Weekly Reports | Jan 20 2017
-Miners increasingly awash with cash
-Potential nasty surprises for healthcare
-China's steel reduction supports iron ore
-UBS previews reporting season for emerging companies
-G8 Education a potential turnaround story
By Rudi Filapek-Vandyck
Focus On Capital Management
How times have changed. It was only a year ago analysts and investors were speculating on which resources stocks might be about to breach debt covenants, and Whitehaven Coal ((WHC)) featured often on top of the list.
Now the boot is firmly on the other foot and the sector is enjoying almost unprecedented piles of cash flowing into miners' bank accounts, while those same analysts and investors are trying to figure out just how long exactly can this purple patch continue?
Now the biggest question in the sector is what to do with all that cash? Analysts at Citi point out the answer will be different for each miner. For example, BHP Billiton ((BHP)) likes to stonewall its single A credit rating, while Fortescue Metals ((FMG)) is aiming to reduce gearing to less than 40%. South32 ((S32)), on the other hand, is debt free and doesn't want to hold more than US$500m in cash.
So many options, so many possibilities.
On our observation, analysts have already started speculating about whether Rio Tinto ((RIO)) might pay out extra dividends, or maybe conduct a share buy back, why not both?
Analysis by Citi has identified Whitehaven Coal as the one with the biggest luxury problem. Key question: is the company first aiming at reducing debt to zero or will it start rewarding shareholders sooner?
Healthcare: Potential Surprises
It's not what we know that defines the year, it's what we don't know is about to happen. 2016 would be the perfect example.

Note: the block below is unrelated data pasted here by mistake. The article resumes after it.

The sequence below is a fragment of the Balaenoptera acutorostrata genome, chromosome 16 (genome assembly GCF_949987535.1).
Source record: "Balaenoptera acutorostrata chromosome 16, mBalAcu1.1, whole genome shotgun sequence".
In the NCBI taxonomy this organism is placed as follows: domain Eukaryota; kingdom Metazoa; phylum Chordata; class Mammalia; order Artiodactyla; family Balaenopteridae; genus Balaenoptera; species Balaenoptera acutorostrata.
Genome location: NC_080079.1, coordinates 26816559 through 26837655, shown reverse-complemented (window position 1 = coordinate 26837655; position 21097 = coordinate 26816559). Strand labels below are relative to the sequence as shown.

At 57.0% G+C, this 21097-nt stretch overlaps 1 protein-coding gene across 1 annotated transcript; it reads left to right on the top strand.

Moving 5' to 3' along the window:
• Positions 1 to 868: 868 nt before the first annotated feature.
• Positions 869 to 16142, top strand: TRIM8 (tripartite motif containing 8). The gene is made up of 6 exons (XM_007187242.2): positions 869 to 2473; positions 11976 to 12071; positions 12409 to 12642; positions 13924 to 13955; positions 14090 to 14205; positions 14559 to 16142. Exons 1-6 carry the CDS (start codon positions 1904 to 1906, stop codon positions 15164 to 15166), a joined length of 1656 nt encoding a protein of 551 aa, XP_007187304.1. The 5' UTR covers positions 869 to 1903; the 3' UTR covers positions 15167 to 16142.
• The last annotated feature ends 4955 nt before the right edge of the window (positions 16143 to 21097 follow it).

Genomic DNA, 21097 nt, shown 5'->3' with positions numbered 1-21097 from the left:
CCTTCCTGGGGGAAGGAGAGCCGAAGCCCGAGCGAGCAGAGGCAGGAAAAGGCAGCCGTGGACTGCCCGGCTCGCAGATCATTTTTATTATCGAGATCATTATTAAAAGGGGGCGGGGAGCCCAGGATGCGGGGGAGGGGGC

Healthcare analysts at Morgan Stanley applied the principle to the sector in Australia and came up with five possible unaccounted for scenarios; only one would be a positive.
First the potential negatives:
1. A much stronger USD against EUR and GBP. While a stronger USD/AUD is beneficial for US profits, weakening currencies in Europe act as a negative. Ansell ((ANN)), for example, derives some 25% of revenues from Europe. For CSL ((CSL)) the percentage is 24% and for ResMed ((RMD)) the number is 29% of revenues. By the way: I think Ansell is not a healthcare stock, but that's a discussion for another time.
2. CSL and plasma collection cost inflation. It is the analysts observation plans to expand plasma collection centres would, if all executed, imply stronger growth than the market. This raises the prospect of over-supply. In the short term, however, Morgan Stanley notes the market is more likely to stick with the view that CSL stands out as a key beneficiary from mis-steps and supply chain issues among its competitors.
3. It is the analysts view that substantial capacity expansion in some of Healthscope's ((HSO)) key markets has compounded the earnings impact of volume weakness, but thus far, nobody else seems to be paying attention.
4. Cochlear ((COH)) shares are trading on lofty multiples but what if key competitor Advanced Bionics starts fighting back in 2017, grabbing back lost market share?
And here's the potential positive surprise:
5. Market rumours about a potential break-up of Primary Health Care ((PRY)) would, if executed, prove to be a positive for shareholders.
All in all, it is the analysts' view the healthcare sector was punished in 2016 for trading on too-high multiples. The severity of the relative underperformance is unlikely to be repeated in 2017, in their view, though any of the above mentioned scenarios can still have a major impact.